Many of us wake up to the experience that aging in community creates a way to build connections that help us tend to increased vulnerability of later life with friends and neighbors who care. At the risk of sounding like a Hallmark card I have to say that I have seen great tenderness and care shown between friends when the challenges of later life increase our vulnerability. Love and respect from those who know us, see us clearly and stand by our side during challenges is critical if you wish to age in community until you need to call hospice for end of life care.
Building community is an ongoing learning process. One of my favorite advisors is thought innovator Parker Palmer. He speaks of many strategies for building a community. I recommend his book to you as leaders of Village programs. When working with local faith communities on building deeper connections with older members and neighbors one of the resources I have found to be helpful is guidance from Parker Palmer, PhD. , specifically his book, A Hidden Wholeness. ( Center for Courage and Renewal)
Since many Village and similar Aging in Community neighborhood programs work with each other on coping with the challenges and bumps in the road that emerge in later life strengthening relationships is essential. This level of connection is essential for neighborhoods and Villages that are working to develop a Master Aging Plan for each member to be better prepared to face challenges on the journey of aging. In my work with programs we find the circle of trust approach to be very useful.
Principles of the Circle of Trust Approach (adapted)
If we are willing to embrace the challenge of becoming whole, we cannot embrace it alone—at least, not for long: we need trustworthy relationships to sustain us, tenacious communities of support, to sustain the journey toward an undivided life. Taking an inner journey toward rejoining soul and role requires a rare but real form of community that I call a “circle of trust.”
- Everyone has an inner teacher.
Every person has access to an inner source of truth, named in various wisdom traditions as identity, true self, heart, spirit or soul. The inner teacher is a source of guidance and strength that helps us find our way through life’s complexities and challenges. Circles of Trust give people a chance to listen to this source, learn from it and discover its imperatives for their work and their lives.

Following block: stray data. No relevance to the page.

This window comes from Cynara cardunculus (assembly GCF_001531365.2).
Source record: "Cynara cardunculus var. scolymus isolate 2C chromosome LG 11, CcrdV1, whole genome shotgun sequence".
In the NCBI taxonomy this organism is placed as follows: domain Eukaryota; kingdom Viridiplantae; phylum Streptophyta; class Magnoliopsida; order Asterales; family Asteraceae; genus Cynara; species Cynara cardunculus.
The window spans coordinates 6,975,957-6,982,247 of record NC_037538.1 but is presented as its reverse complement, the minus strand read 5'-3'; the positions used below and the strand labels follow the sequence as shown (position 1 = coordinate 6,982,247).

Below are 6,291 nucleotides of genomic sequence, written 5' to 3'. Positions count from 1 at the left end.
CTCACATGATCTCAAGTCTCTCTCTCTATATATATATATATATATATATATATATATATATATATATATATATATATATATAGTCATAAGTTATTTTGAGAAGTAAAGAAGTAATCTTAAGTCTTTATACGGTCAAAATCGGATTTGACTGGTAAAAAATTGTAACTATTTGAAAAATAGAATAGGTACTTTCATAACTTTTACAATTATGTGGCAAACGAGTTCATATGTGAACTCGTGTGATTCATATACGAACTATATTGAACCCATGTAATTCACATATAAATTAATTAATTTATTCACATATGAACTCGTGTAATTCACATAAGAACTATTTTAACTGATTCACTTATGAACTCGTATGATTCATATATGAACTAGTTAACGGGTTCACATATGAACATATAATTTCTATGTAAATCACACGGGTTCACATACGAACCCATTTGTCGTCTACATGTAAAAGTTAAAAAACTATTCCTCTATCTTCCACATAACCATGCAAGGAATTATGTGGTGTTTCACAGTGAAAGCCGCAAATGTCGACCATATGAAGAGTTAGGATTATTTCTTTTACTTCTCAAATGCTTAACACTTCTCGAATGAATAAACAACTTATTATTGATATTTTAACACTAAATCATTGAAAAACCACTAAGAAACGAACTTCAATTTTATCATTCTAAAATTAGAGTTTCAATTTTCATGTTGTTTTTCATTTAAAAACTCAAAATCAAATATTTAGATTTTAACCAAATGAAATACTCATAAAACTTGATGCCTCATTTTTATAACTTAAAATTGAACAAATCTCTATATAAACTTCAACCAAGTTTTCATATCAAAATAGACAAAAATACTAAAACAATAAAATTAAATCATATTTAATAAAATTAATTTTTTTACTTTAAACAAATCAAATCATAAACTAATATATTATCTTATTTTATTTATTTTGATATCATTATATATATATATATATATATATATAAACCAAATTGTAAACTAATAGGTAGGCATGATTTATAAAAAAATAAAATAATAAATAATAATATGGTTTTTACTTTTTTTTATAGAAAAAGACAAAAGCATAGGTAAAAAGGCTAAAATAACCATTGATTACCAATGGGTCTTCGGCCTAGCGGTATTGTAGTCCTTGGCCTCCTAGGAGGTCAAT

- Inner work requires solitude and community. In Circles of Trust we make space for the solitude that allows us to learn from within, while supporting that solitude with the resources of community. Participants take an inner journey in community where we learn how to evoke and challenge each other without being judgmental, directive or invasive.
- Inner work must be invitational. Circles of Trust are never “share or die” events, but times and places where people have the freedom within a purposeful process to learn and grow in their own way, on their own schedule and at their own level of need. From start to finish, this approach invites participation rather than insisting upon it because the inner teacher speaks by choice, not on command.
- Our lives move in cycles like the seasons. By using metaphors drawn from the seasons to frame our exploration of the inner life, we create a hospitable space that allows people of diverse backgrounds and perspectives to engage in a respectful dialogue. These metaphors represent cycles of life—such as the alternation of darkness and light, death and new life—shared by everyone in a secular, pluralistic society regardless of philosophical, religious or spiritual differences.
- An appreciation of paradox enriches our lives and helps us hold greater complexity. The journey we take in a Circle of Trust teaches us to approach the many polarities that come with being human as “both–ands” rather than “either–ors,” holding them in ways that open us to new insights and possibilities. We listen to the inner teacher and to the voices in the circle, letting our own insights and the wisdom that can emerge in conversation check and balance each other. We trust both our intellects and the knowledge that comes through our bodies, intuitions and emotions.
- We live with greater integrity when we see ourselves whole. Integrity means integrating all that we are into our sense of self, embracing our shadows and limitations as well as our light and our gifts. As we deepen the congruence between our inner and outer lives we show up more fully in the key relationships and events of our lives, increasing our capacity to be authentic and courageous in life and work.
- A “hidden wholeness” underlies our lives.
Whatever brokenness we experience in ourselves and in the world, a “hidden wholeness” can be found just beneath the surface. The capacity to stand and act with integrity in the tragic gap between what is and what could be or should be—resisting both the corrosive cynicism that comes from seeing only what is broken and the irrelevant idealism that comes from seeing only what is not—has been key to every life-giving movement and is among the fruits of the Circle of Trust approach.
-Carol Cober, Member of the Maryland Community of Practice